I’ve come across quite a few posts lately about the qualities one has to possess to be an effective community manager.

With all of the attention these types of positions are getting and the warp speed at which they are seemingly being created, it is certainly understandable why this is a popular discussion.

I’m seeing a lot of phrases like “love what you do,” “have a passion for people,” and “be fun and engaging.” While I absolutely agree with all three of those, in addition to the five “essential skills” outlined in this article on Mashable I feel strongly that a lot is being withheld.

I am a community manager. I love what I do, have a passion for people and I can be pretty doggone fun and engaging.

But that is not enough. None of that gets me through the day when I’m fighting off trolls, enforcing unpopular rules, settling disputes among members or working hard to diffuse tensions or postpone a major revolt.

My love for people is pretty much non-existent when I get an email filled with hate spewed by cyber-bigots hiding behind the cloak of anonymity. The personal attacks, name-calling, unfair accusations and overall pettiness cannot be successfully met with my engaging personality and sunny disposition.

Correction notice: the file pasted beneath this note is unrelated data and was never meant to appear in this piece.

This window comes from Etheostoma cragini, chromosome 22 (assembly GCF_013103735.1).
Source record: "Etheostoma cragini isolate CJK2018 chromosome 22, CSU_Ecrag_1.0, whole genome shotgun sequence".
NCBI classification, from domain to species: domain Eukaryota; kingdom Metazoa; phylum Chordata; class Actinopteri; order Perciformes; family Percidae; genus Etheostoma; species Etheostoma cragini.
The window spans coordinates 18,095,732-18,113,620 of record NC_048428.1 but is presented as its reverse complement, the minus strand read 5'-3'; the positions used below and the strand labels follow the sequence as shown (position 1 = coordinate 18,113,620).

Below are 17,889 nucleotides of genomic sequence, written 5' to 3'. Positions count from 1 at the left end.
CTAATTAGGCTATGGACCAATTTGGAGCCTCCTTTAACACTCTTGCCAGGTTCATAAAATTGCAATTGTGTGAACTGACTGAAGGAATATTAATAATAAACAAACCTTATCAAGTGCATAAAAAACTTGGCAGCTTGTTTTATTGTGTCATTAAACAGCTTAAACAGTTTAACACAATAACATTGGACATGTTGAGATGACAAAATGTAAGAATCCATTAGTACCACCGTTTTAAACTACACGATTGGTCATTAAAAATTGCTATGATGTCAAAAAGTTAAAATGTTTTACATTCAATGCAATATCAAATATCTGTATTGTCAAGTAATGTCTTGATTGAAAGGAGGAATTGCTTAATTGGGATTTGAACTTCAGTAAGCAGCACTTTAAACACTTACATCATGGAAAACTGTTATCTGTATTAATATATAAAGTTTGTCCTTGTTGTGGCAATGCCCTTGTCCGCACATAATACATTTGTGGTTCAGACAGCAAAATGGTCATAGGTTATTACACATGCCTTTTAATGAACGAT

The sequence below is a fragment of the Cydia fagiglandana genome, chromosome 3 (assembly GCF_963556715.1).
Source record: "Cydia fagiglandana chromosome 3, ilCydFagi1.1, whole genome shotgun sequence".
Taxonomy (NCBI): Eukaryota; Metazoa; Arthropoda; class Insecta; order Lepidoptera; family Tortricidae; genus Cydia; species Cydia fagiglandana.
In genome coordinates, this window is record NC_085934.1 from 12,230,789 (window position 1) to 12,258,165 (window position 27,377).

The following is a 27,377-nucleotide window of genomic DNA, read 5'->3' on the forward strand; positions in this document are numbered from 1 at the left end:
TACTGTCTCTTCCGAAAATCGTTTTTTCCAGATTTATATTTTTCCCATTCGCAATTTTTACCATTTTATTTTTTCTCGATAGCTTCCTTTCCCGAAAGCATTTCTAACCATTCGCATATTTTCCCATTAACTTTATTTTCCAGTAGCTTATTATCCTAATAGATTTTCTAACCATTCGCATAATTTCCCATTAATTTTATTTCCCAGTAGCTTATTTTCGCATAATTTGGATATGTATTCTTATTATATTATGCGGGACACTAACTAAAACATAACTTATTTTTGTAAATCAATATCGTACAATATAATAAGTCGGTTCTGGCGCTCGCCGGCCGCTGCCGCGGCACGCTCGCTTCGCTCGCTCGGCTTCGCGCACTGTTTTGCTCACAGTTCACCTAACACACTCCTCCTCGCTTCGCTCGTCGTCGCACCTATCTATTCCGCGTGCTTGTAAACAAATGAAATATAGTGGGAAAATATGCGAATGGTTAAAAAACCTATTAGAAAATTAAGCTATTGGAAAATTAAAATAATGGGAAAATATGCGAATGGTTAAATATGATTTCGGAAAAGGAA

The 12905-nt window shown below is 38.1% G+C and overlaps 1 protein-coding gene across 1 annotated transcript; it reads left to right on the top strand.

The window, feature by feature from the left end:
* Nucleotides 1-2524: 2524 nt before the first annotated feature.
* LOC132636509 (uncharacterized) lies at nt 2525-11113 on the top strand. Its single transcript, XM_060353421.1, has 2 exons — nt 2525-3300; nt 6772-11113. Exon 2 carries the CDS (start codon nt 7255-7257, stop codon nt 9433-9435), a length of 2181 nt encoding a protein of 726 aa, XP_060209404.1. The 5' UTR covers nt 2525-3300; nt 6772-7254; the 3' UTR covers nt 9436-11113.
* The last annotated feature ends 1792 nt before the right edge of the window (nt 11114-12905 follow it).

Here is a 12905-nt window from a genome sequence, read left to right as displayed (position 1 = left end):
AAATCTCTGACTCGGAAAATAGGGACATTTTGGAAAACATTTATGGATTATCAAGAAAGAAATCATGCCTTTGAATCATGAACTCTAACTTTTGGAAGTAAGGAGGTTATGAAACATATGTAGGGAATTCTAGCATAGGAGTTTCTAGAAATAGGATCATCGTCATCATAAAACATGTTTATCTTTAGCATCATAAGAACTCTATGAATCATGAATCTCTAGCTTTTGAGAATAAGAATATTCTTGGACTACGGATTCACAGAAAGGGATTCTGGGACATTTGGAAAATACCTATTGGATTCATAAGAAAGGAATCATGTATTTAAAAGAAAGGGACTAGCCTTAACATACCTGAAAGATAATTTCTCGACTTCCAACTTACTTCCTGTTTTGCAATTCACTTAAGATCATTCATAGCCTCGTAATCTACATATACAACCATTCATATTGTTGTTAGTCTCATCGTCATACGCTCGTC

Those types of situations require an entirely different skill set. I’m talking about razor-sharp interpersonal communication skills, the ability to exhibit an enormous amount of tact, an extremely thick skin and a boatload of compassion for people you would rather not give an ounce. Did I mention grace under presssure, courage under fire, openness to criticism and tolerance beyond belief?

It’s time to be open and honest about what it takes to manage and grow an online community. It’s not all roses, and it isn’t always fun. The general traits will only get you so far and if that’s all you’ve got you won’t know what to do when the storms arrive and believe me, they will.

So before you accept a job as a community manager, talk to people who are already doing the job, across a wide array of industries. No two jobs are the same because no two communities are the same, but the challenges do exist and it would be foolish not to learn more about them and seek out others who can help.

I’m always good for a story, or two. Maybe even three if you have the time. Don’t get me wrong…it’s a fun rewarding job. But there is no handbook and most of us are making up a lot of it along the way. So, move away from the theorists and seek out the practitioners.

That way, you’ll move beyond the general and into the specific.

Believe me, we’ll tell you everything you want to know, and then some.

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Online Community Strategist

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